1970s and the 1980s
During this period, utility-scale solar energy became more popular due to government intervention. The increase in public interest, prompted by the Arab Oil Embargo and the Environmentalist movement, brought funding for solar energy research and development.
It was also during the 70s’ that solar cells started to power navigation warning lights and horns on many offshore gas and oil rigs and lighthouses. Domestic solar applications began to be viewed as solutions for remote locations which are not reached by the grid.
In 1976, David Carlson and Christopher Wronski of RCA Laboratories, fabricate the first amorphous silicon photovoltaic cells. A year after, The U.S. Department of Energy launched the Solar Energy Research Institute, a federal facility dedicated to harnessing power from the sun.
The biggest step forward for the solar industry happened when the Public Utility Regulatory Policy Act and the Energy Tax Act of 1978 established the regulatory framework for solar interconnections. This eventually led to the federal tax credits and incentives solar users are enjoying today.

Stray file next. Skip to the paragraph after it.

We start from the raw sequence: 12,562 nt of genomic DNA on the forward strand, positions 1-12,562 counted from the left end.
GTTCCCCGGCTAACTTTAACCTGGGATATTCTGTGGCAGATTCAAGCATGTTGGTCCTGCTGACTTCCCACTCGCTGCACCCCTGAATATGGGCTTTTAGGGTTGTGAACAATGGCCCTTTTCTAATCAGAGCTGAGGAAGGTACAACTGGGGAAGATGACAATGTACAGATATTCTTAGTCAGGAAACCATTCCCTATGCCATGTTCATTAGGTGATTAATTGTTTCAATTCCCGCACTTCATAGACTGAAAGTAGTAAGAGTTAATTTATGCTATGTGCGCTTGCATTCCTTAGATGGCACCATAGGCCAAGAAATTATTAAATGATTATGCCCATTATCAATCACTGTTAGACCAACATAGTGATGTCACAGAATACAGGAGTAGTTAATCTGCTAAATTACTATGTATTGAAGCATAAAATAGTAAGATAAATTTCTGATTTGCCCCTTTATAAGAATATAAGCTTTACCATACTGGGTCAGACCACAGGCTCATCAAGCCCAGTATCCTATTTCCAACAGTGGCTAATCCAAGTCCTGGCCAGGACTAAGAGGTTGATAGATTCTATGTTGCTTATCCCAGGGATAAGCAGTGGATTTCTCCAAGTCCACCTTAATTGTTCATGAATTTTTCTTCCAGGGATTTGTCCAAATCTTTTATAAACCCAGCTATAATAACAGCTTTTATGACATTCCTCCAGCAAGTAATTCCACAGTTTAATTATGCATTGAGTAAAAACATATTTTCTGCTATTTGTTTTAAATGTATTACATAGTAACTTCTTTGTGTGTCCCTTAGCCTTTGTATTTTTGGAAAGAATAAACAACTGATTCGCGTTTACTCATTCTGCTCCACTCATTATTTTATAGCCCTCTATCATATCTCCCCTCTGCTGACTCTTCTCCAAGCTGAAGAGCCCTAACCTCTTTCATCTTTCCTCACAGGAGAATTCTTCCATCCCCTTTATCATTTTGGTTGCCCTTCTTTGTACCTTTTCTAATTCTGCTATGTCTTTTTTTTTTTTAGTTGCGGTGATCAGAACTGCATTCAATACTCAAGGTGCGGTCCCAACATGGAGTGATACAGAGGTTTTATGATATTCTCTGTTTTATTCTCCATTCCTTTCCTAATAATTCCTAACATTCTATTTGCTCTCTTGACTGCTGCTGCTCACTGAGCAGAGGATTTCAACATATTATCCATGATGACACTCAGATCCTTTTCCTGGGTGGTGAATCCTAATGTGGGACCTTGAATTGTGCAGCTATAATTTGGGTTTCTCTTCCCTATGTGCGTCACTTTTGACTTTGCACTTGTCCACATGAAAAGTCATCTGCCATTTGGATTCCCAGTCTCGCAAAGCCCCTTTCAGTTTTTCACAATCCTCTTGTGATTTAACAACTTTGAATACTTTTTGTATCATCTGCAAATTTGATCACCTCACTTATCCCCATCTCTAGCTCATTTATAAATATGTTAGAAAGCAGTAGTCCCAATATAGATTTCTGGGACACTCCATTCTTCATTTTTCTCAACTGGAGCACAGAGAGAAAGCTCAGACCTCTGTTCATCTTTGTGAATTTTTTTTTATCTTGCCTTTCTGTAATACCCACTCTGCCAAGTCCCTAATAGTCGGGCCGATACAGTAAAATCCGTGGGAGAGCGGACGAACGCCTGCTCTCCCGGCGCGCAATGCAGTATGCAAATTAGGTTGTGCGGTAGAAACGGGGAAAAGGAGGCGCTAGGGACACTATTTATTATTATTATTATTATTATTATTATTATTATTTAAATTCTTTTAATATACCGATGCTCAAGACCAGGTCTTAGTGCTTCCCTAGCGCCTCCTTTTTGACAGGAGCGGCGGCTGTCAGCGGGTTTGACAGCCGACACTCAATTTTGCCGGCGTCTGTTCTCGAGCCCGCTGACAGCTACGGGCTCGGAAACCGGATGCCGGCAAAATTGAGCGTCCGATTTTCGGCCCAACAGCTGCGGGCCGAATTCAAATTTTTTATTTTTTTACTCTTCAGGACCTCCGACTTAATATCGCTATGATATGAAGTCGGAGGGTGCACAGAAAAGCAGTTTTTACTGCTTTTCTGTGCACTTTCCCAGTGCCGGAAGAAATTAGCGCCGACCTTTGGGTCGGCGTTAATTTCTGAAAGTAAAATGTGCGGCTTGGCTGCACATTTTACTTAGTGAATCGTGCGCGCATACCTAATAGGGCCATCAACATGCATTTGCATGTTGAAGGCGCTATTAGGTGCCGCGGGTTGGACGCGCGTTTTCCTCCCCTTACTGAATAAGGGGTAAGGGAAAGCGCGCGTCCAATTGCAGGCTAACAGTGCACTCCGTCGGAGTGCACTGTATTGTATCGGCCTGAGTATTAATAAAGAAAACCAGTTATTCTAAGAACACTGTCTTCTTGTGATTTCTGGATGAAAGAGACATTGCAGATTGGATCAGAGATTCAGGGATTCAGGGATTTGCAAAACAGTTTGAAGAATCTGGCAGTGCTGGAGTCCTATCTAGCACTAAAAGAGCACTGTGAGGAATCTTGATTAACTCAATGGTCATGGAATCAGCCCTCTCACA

1990s and the 2000s
By the early 90s’, solar panels reached a marketable level of efficiency. The University of South Florida, for instance, developed a 15.9% efficient thin-film photovoltaic cell in 1992 made of cadmium telluride. It was the first panel to exceed the 15% barrier.
In 1994, the National Renewable Energy Laboratory develops a solar cell using gallium arsenide and gallium indium phosphide and was able to achieve 30% efficiency. It wasn’t suitable for mass distribution but was utilized for many space applications. By the end of 1999, there were over 1,000 megawatts of solar infrastructure worldwide.
The year 2000 opened the door for residential solar. It was when Sandia Laboratories invented the modern inverter. It converts direct current (DC) generated by the solar panels to alternating current (AC), which is the U.S. standard for home use.
By 2002, the average consumer can buy solar panels from Home Depot. The retail company started selling solar panels in their 61 stores nationwide. Since then, the technology has improved. Solar panels have increasingly become more efficient and even more affordable.
Breakthroughs in Solar Power
Time has brought positive changes for solar technology but unfortunately, there are still some barriers to break. That is, how to get a higher efficiency rating. According to researchers, silicon solar panels have an efficiency ceiling of around 29%. This theory was based on the physics of the photovoltaic effect.